been dramatic and I think it fair to say that the particular challenges around clean
and water air do not, in and of themselves, have profound implications for the
nature of our energy economies: we know the solutions and they are, by and
large, compatible with current use patterns, if at some cost.
Of course, the situation is different and more acute in the developing and
transitional economies. They face huge challenges regarding clean air and
water, made more urgent by the fast growth of their fossil fuel consumption. But
again, one could envisage, over time, their following the lead of the highly
developed countries in cleaning up and managing these impacts largely within
the framework of existing patterns of production and consumption.
Climate change is another matter. A sustainable level of carbon
emissions into the atmosphere will require the most profound transformation of
our energy economies—perhaps eventually to have greenhouse gas emissions
at one tenth current levels, relative to economic output.
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Climate change, as has been much discussed here, goes to the heart of
our use of fossil fuels. It came onto the radar screen of energy policies in a
serious way in the 1990s, but concrete measures were still very marginal.
Canada is a signatory to the Kyoto protocol and has undertaken a series of
significant long and short-term initiatives to address climate change, but we
realize how long and difficult the road will be and that it must be part of a
collective effort internationally.
I do not propose to enter into possible measures and strategies, but I
would like to make a few observations about how climate change might link to
geopolitics, markets, and energy security. It is clearly the most contentious issue
of energy policy, stimulating strong clashes of views and interests.
One such clash is particularly acute within the advanced economies.
There sometimes appears to be a dialogue of the deaf between, if I can borrow
from a recent book, the hard headed thinkers from Mars and the soft minded
dreamers from Venus. The Martians are focused on the tough issues of
competitiveness, energy supply and security, and geopolitics. The Venetians are
preoccupied with the longer-term environmental sustainability of energy systems
and the need for fundamental transformations.
A second clash around climate change is between economies at different
stages of development. This is the well known debate around burden-sharing in
addressing the issue. It overlaps with the first debate in that the Martians tend to
be particularly tough-minded on burden-sharing, while the Venetians tend to
believe that the most advanced economies should move first as an act of
leadership and equity.
I am not so naïve as to believe that these differences will be resolved
easily or soon. But the rising concerns about oil security and longer-term prices
may provide some common ground for all sides to decide we need to address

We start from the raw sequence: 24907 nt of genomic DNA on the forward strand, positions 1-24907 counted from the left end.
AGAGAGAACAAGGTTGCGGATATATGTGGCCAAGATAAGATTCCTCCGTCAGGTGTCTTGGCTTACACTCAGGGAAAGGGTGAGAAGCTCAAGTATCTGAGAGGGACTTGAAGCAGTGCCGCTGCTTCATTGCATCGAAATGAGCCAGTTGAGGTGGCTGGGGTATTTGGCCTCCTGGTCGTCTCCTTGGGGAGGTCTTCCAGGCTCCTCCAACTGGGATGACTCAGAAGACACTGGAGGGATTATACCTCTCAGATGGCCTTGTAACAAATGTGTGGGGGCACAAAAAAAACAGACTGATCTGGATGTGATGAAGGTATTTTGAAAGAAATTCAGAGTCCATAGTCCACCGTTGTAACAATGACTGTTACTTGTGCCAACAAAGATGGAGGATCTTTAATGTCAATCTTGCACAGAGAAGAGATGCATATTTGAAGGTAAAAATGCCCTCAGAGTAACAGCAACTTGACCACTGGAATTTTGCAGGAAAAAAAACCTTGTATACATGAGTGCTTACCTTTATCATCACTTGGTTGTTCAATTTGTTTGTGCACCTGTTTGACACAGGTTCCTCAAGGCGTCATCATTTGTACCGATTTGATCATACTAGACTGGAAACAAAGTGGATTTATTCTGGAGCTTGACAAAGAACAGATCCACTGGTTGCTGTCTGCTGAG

the rate of growth in oil consumption. There are measures that could have
significant impact, for example by promoting some of the promising technologies
coming available in the transportation sector.
There is also a broad consensus around the importance of research,
development, and technology transfer. The global commitment to energy R&D,
both public and private, has dropped significantly and is a fraction of what it
should be given the challenges we face. I believe we shall need to pay a good
deal more attention to cooperative international energy R&D strategies in all their
dimensions, including technology transfer to developing countries. Canada’s
government is proposing that 5% of our R&D programs should be done in
partnership with developing countries.
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Certainly, R&D will have to be part of finding a solution to the challenge of
coal. Coal is prospectively at least as important a source of CO2 emissions as is
oil. But there is little concern about security of supply or even longer-term prices;
in fact, coal becomes even more attractive economically as oil and gas prices
rise. While fast developing countries may move to clean up local coal emissions,
doing so only lowers CO2 emissions through higher efficiencies. Longer-term a
fruitful strategy on coal is going to rely on different forces and actions. A focus
on technical issues is clearly needed and Canada welcomes the international
cooperation on both CO2 sequestration—I shall be representing Canada at the
ministerial meeting on this in Melbourne next week—and on other clean coal
technologies.
Some Conclusions
In conclusion, we are clearly entering a very different period for global
energy relations. We shall continue to face geopolitical risks and uncertainties
and concerns around energy security are likely to continue to rise. Oil will remain
the most strategic and political energy commodity. But there shall be more and
more focus on sustainability and potential constraints on our current energy
paths—especially because of climate change, but possibly because of
investment and even resource constraints. It will be interesting to see how these
old and new issues might relate to one another. The roles of leading actors in
the global debate will also change as the centre of gravity for oil production shifts
back towards the Middle East, while Asia assumes a much larger role in energy
consumption. One thing is certain: it is going to be interesting and challenging. I
wish I were a younger man.